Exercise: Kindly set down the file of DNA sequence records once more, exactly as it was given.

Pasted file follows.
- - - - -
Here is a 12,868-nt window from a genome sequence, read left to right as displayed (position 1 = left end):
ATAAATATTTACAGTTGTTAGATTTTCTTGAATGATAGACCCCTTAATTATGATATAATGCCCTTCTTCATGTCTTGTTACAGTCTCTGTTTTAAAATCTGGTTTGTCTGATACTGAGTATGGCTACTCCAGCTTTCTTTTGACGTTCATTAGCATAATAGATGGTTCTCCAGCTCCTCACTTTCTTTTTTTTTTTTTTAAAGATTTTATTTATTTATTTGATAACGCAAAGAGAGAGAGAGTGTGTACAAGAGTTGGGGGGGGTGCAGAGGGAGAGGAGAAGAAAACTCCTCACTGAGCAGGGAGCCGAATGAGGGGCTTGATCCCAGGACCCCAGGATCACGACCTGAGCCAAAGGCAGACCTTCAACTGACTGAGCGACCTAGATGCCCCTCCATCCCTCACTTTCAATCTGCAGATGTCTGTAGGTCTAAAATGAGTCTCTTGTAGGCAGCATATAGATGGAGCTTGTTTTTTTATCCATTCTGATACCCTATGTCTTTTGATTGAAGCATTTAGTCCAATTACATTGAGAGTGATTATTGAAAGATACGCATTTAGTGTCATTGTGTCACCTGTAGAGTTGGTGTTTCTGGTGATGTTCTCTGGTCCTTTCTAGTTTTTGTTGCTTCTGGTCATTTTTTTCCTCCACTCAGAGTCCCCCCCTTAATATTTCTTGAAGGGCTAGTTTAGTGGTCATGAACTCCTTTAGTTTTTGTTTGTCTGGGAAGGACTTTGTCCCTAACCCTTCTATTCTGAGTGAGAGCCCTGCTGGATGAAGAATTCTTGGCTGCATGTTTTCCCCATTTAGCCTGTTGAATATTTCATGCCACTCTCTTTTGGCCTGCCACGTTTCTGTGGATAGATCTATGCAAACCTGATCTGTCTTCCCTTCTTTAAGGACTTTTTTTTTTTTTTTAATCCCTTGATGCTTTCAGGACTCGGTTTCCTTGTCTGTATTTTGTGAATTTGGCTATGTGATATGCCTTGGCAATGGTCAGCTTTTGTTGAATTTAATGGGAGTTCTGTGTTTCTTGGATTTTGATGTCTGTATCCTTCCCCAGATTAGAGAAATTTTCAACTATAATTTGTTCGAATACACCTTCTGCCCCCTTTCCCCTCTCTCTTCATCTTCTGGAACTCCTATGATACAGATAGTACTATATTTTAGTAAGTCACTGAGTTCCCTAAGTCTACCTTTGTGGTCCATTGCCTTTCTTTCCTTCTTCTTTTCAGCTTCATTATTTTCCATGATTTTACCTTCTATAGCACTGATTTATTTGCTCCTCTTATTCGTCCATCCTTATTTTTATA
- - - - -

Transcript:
Here is a 12,868-nt window from a genome sequence, read left to right as displayed (position 1 = left end):
ATAAATATTTACAGTTGTTAGATTTTCTTGAATGATAGACCCCTTAATTATGATATAATGCCCTTCTTCATGTCTTGTTACAGTCTCTGTTTTAAAATCTGGTTTGTCTGATACTGAGTATGGCTACTCCAGCTTTCTTTTGACGTTCATTAGCATAATAGATGGTTCTCCAGCTCCTCACTTTCTTTTTTTTTTTTTTAAAGATTTTATTTATTTATTTGATAACGCAAAGAGAGAGAGAGTGTGTACAAGAGTTGGGGGGGGTGCAGAGGGAGAGGAGAAGAAAACTCCTCACTGAGCAGGGAGCCGAATGAGGGGCTTGATCCCAGGACCCCAGGATCACGACCTGAGCCAAAGGCAGACCTTCAACTGACTGAGCGACCTAGATGCCCCTCCATCCCTCACTTTCAATCTGCAGATGTCTGTAGGTCTAAAATGAGTCTCTTGTAGGCAGCATATAGATGGAGCTTGTTTTTTTATCCATTCTGATACCCTATGTCTTTTGATTGAAGCATTTAGTCCAATTACATTGAGAGTGATTATTGAAAGATACGCATTTAGTGTCATTGTGTCACCTGTAGAGTTGGTGTTTCTGGTGATGTTCTCTGGTCCTTTCTAGTTTTTGTTGCTTCTGGTCATTTTTTTCCTCCACTCAGAGTCCCCCCCTTAATATTTCTTGAAGGGCTAGTTTAGTGGTCATGAACTCCTTTAGTTTTTGTTTGTCTGGGAAGGACTTTGTCCCTAACCCTTCTATTCTGAGTGAGAGCCCTGCTGGATGAAGAATTCTTGGCTGCATGTTTTCCCCATTTAGCCTGTTGAATATTTCATGCCACTCTCTTTTGGCCTGCCACGTTTCTGTGGATAGATCTATGCAAACCTGATCTGTCTTCCCTTCTTTAAGGACTTTTTTTTTTTTTTTAATCCCTTGATGCTTTCAGGACTCGGTTTCCTTGTCTGTATTTTGTGAATTTGGCTATGTGATATGCCTTGGCAATGGTCAGCTTTTGTTGAATTTAATGGGAGTTCTGTGTTTCTTGGATTTTGATGTCTGTATCCTTCCCCAGATTAGAGAAATTTTCAACTATAATTTGTTCGAATACACCTTCTGCCCCCTTTCCCCTCTCTCTTCATCTTCTGGAACTCCTATGATACAGATAGTACTATATTTTAGTAAGTCACTGAGTTCCCTAAGTCTACCTTTGTGGTCCATTGCCTTTCTTTCCTTCTTCTTTTCAGCTTCATTATTTTCCATGATTTTACCTTCTATAGCACTGATTTATTTGCTCCTCTTATTCGTCCATCCTTATTTTTATA